Family hubs like ‘a jail for children’
Ombudsman reports children as young as five years of age attempting to flee hubs
The Respond! family hub at the Gleann na hEorna apartment complex on Cookstown Way in Tallaght opened in 2017. Photograph: Dave Meehan/The Irish Times
Children as young as five have tried running away from family hubs, while others describe them as “like a children’s jail”, a landmark study published on Thursday finds.
Homeless children’s shame, fear, confusion, loneliness, anger and sadness are recorded in No Place Like Home, a report from the Ombudsman for Children’s Office.
It is the first publicly-funded consultation with homeless children in family hubs – centres to accommodate homeless families, with on-site cooking and laundry facilities, on a temporary basis.
For the project, 37 children aged five to 17, and the parents of 43 under-fives, living in hubs in Dublin, Cork and Limerick, were consulted.
Parents identified the safety and stability of hubs, kind staff and cooking and laundry facilities as positives, while children aged five to 12 said the only good thing was other children to play with.
“It is important to note that several young children . . . could not identify anything they liked about living in the hub. In a number of cases, when asked what was good . . . children simply answered with the word ‘nothing’ ,” says the report, which is based on consultations carried out between October and January.
Older children identified kind staff, as well as access to computers as positives.
Parents reported children becoming more attached to their parents, panicking if they could not see them and being “clingy”.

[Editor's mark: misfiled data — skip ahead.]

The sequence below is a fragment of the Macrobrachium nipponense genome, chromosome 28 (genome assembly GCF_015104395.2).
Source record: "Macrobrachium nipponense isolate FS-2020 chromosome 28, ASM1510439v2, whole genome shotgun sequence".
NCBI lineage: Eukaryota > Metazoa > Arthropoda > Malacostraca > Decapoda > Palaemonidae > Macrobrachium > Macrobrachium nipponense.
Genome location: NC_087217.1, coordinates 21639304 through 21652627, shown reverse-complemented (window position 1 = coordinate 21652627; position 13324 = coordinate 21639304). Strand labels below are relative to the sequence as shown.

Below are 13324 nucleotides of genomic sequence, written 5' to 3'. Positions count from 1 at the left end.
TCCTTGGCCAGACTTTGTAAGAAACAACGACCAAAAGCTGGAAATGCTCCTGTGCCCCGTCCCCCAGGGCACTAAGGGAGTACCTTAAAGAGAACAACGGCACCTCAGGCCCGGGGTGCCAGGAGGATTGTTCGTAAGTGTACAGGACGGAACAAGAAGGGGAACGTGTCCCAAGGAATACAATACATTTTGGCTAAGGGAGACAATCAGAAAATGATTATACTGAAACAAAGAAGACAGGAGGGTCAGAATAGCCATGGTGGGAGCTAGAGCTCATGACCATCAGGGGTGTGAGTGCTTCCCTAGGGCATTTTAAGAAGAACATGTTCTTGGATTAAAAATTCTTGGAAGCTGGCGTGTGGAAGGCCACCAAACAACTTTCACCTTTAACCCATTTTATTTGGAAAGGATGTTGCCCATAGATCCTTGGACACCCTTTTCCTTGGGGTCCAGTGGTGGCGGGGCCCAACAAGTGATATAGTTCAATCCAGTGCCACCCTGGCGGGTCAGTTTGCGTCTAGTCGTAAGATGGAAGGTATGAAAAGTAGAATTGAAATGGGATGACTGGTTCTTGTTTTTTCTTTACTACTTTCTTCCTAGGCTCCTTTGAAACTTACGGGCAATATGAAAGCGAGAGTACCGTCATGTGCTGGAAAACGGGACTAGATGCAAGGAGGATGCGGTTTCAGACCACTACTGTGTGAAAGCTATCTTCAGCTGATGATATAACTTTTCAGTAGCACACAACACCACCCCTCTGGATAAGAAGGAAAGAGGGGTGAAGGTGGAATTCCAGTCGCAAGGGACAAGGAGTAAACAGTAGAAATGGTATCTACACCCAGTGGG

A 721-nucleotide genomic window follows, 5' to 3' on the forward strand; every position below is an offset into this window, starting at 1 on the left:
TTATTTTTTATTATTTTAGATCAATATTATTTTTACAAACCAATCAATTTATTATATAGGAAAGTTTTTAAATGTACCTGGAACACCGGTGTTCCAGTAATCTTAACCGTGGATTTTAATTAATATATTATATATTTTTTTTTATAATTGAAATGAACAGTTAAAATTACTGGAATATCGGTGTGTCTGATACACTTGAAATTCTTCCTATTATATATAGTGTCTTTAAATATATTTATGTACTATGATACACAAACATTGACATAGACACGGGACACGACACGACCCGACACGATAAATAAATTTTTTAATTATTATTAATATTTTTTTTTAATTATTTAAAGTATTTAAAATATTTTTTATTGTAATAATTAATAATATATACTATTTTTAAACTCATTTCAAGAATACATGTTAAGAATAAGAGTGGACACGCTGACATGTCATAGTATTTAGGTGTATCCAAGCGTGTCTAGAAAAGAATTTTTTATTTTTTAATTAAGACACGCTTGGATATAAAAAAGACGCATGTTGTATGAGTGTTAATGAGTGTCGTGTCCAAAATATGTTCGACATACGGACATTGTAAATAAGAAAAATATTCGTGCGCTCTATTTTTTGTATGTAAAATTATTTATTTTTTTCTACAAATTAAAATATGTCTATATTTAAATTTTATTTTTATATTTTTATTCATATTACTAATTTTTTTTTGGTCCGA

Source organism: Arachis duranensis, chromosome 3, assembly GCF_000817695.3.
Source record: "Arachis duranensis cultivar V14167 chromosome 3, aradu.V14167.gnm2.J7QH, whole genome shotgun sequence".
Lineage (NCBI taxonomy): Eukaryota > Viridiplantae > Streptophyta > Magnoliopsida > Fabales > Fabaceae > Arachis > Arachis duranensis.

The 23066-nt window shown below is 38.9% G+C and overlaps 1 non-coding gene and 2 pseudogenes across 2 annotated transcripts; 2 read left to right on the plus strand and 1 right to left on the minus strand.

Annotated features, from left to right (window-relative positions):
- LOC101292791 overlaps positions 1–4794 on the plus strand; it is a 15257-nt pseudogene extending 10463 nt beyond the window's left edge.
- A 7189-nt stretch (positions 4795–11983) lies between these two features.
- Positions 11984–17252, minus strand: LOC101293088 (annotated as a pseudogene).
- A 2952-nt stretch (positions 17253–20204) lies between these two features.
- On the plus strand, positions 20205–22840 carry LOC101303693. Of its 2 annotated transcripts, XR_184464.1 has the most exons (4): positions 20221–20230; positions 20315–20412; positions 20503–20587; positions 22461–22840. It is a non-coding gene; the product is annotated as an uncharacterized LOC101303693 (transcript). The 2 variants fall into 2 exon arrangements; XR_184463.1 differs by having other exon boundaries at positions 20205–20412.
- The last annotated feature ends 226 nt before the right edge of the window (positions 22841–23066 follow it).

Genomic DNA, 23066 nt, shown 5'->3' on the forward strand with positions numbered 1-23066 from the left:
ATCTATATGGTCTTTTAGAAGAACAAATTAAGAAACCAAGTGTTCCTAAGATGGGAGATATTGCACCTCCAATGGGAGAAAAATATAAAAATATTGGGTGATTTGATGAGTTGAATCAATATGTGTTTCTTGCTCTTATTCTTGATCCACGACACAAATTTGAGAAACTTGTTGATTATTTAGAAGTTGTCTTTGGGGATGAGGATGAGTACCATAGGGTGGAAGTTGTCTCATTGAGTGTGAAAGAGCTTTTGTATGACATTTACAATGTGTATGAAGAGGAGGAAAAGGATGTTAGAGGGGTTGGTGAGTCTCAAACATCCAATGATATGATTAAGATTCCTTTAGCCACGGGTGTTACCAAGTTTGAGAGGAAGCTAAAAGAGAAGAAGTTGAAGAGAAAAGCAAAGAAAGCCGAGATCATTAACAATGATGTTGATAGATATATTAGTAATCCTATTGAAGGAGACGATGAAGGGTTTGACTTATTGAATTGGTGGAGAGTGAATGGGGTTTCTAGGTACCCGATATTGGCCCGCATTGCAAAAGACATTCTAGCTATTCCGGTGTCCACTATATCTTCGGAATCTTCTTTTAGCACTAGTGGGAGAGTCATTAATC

“For some children their unhappiness in the hub was so great that, despite their very young age, they tried to run away,” the report says. “Hannah (8) cried and told us that the hub was ‘like a child’s jail’. She expressed extreme worry and fear for her younger brother, Niall (5) who had tried to run away from the hub on several occasions.”
Older children described lack of space, privacy and not even being able to sit in a room away from their parents, as stressors. A nine-year old girl said she had to “read in the toilet” when her younger sister slept. Almost all wished they had their own room.
Parents and children of all ages struggled with not being allowed visitors – friends to play, or family, while shame and embarrassment were expressed by all children. Many would not tell friends where they lived.
Children’s Ombudsman Dr Niall Muldoon said it was “vital” Government addressed the issues raised by the children and parents.
“There is an urgent need to introduce national standards and an independent inspection mechanism [for hubs],” he said.